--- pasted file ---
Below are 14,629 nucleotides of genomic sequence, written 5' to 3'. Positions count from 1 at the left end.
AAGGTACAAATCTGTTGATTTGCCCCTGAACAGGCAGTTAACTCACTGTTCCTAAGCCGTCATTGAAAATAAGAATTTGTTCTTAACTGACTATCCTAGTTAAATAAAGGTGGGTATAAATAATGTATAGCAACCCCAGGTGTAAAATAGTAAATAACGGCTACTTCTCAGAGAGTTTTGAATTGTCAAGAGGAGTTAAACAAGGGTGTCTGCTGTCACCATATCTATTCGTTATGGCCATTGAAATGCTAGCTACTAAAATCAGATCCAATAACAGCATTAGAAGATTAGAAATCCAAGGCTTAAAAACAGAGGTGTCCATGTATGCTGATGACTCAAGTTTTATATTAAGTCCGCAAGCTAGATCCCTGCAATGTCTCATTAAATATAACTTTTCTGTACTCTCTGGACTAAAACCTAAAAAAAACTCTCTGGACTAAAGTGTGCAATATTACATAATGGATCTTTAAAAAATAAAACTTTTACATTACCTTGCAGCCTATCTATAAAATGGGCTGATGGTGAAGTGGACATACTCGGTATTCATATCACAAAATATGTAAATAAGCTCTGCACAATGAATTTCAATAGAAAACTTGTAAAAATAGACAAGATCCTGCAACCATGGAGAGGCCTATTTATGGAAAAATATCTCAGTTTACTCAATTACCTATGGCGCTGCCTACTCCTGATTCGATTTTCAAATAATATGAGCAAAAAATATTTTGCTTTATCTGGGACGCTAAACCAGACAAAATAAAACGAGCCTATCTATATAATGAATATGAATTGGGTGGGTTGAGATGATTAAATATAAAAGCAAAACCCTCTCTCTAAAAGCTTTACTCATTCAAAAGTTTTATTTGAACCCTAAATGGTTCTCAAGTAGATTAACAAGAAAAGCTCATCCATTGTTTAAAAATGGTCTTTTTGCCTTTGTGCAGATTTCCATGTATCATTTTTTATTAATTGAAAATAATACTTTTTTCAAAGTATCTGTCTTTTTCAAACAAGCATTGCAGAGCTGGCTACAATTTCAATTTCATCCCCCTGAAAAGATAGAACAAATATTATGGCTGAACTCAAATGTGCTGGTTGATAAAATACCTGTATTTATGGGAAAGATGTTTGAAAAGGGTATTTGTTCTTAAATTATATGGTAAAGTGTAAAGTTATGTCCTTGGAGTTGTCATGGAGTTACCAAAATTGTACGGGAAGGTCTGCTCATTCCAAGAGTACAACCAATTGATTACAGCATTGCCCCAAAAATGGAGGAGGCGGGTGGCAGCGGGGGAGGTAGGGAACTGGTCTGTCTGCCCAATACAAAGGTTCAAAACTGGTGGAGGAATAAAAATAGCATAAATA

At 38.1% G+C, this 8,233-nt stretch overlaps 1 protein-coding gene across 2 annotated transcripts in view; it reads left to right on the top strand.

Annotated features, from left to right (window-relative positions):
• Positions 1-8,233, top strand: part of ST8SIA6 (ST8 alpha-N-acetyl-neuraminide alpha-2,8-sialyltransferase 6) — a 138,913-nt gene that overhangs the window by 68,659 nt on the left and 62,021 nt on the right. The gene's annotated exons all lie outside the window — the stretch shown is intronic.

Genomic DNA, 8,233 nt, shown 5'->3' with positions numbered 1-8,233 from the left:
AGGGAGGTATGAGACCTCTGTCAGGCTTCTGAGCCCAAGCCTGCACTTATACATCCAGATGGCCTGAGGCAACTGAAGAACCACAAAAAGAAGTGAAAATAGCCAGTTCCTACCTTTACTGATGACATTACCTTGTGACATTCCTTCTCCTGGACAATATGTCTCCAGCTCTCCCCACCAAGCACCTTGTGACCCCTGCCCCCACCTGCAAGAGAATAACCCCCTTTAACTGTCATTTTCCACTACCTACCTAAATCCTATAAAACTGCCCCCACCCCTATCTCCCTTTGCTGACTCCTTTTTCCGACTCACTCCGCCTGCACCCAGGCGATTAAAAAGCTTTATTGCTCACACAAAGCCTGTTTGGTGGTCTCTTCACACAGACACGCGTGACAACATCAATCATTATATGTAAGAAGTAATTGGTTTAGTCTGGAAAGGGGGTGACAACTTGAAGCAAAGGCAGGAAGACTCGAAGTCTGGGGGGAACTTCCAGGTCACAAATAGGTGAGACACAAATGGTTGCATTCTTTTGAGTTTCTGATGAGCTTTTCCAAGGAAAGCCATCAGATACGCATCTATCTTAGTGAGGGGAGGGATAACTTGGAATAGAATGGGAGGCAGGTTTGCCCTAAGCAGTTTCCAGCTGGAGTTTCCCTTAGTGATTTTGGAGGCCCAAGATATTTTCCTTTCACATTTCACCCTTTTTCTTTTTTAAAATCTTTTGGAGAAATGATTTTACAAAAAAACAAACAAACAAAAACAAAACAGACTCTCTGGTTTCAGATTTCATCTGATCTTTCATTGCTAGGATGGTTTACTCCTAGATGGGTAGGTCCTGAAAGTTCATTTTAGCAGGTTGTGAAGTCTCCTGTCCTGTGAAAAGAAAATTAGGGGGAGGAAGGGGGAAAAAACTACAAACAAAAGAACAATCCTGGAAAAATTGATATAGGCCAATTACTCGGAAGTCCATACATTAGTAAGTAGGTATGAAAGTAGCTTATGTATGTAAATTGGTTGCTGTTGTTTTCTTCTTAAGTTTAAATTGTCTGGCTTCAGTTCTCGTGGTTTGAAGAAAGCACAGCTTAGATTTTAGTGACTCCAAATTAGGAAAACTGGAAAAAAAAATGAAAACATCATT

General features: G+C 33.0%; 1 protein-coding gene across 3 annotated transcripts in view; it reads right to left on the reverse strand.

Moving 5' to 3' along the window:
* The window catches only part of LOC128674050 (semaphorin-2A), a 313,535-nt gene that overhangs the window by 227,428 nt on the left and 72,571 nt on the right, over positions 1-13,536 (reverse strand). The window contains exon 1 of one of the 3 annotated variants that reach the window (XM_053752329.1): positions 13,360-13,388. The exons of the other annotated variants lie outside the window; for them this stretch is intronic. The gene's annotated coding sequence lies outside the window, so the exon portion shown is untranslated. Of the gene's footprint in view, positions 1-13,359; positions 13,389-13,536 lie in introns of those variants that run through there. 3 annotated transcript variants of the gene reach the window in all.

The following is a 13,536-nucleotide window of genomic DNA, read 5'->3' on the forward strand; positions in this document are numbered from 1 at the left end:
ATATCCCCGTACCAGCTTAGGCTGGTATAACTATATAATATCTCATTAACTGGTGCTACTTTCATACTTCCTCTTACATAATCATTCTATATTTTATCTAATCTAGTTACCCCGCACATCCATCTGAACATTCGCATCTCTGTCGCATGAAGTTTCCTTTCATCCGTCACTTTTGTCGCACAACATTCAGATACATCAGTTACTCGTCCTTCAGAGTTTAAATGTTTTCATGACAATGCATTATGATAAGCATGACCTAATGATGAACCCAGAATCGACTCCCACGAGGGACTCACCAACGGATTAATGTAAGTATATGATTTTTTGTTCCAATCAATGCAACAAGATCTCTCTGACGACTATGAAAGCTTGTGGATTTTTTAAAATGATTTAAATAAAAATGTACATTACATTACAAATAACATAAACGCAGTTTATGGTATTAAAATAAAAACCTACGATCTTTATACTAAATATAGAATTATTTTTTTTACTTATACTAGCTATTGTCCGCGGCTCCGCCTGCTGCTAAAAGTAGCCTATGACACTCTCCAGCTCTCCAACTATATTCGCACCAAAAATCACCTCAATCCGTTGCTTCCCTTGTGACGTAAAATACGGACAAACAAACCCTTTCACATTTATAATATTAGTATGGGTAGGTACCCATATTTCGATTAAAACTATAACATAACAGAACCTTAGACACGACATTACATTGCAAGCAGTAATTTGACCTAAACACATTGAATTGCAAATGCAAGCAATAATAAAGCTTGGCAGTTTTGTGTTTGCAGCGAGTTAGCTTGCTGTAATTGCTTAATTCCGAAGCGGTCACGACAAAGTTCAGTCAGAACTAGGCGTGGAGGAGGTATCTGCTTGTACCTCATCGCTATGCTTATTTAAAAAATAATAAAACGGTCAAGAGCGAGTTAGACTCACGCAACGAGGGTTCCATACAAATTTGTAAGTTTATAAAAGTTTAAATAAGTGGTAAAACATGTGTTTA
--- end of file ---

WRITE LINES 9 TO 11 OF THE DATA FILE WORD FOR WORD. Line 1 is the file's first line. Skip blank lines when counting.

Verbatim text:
Moving 5' to 3' along the window:
* The window catches only part of LOC128674050 (semaphorin-2A), a 313,535-nt gene that overhangs the window by 227,428 nt on the left and 72,571 nt on the right, over positions 1-13,536 (reverse strand). The window contains exon 1 of one of the 3 annotated variants that reach the window (XM_053752329.1): positions 13,360-13,388. The exons of the other annotated variants lie outside the window; for them this stretch is intronic. The gene's annotated coding sequence lies outside the window, so the exon portion shown is untranslated. Of the gene's footprint in view, positions 1-13,359; positions 13,389-13,536 lie in introns of those variants that run through there. 3 annotated transcript variants of the gene reach the window in all.

The following is a 13,536-nucleotide window of genomic DNA, read 5'->3' on the forward strand; positions in this document are numbered from 1 at the left end: